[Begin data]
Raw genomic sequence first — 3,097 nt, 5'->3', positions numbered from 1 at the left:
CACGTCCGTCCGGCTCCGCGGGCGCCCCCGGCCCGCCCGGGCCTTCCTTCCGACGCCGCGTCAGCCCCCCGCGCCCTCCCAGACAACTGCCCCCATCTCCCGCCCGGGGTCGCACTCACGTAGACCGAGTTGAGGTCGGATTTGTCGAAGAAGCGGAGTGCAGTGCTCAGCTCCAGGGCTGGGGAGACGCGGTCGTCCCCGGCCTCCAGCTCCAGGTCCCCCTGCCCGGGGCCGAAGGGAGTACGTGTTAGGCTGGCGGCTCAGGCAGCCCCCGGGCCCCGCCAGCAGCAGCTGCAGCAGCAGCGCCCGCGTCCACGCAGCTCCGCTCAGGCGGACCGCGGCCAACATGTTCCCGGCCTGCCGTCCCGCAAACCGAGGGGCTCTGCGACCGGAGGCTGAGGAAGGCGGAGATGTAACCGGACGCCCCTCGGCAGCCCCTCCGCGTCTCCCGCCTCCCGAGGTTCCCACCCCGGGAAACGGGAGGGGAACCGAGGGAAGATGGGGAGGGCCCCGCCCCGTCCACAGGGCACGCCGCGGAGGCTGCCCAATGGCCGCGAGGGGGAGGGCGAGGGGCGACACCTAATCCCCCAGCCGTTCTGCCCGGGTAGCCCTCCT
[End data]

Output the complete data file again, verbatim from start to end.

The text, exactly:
Raw genomic sequence first — 3,097 nt, 5'->3', positions numbered from 1 at the left:
CACGTCCGTCCGGCTCCGCGGGCGCCCCCGGCCCGCCCGGGCCTTCCTTCCGACGCCGCGTCAGCCCCCCGCGCCCTCCCAGACAACTGCCCCCATCTCCCGCCCGGGGTCGCACTCACGTAGACCGAGTTGAGGTCGGATTTGTCGAAGAAGCGGAGTGCAGTGCTCAGCTCCAGGGCTGGGGAGACGCGGTCGTCCCCGGCCTCCAGCTCCAGGTCCCCCTGCCCGGGGCCGAAGGGAGTACGTGTTAGGCTGGCGGCTCAGGCAGCCCCCGGGCCCCGCCAGCAGCAGCTGCAGCAGCAGCGCCCGCGTCCACGCAGCTCCGCTCAGGCGGACCGCGGCCAACATGTTCCCGGCCTGCCGTCCCGCAAACCGAGGGGCTCTGCGACCGGAGGCTGAGGAAGGCGGAGATGTAACCGGACGCCCCTCGGCAGCCCCTCCGCGTCTCCCGCCTCCCGAGGTTCCCACCCCGGGAAACGGGAGGGGAACCGAGGGAAGATGGGGAGGGCCCCGCCCCGTCCACAGGGCACGCCGCGGAGGCTGCCCAATGGCCGCGAGGGGGAGGGCGAGGGGCGACACCTAATCCCCCAGCCGTTCTGCCCGGGTAGCCCTCCT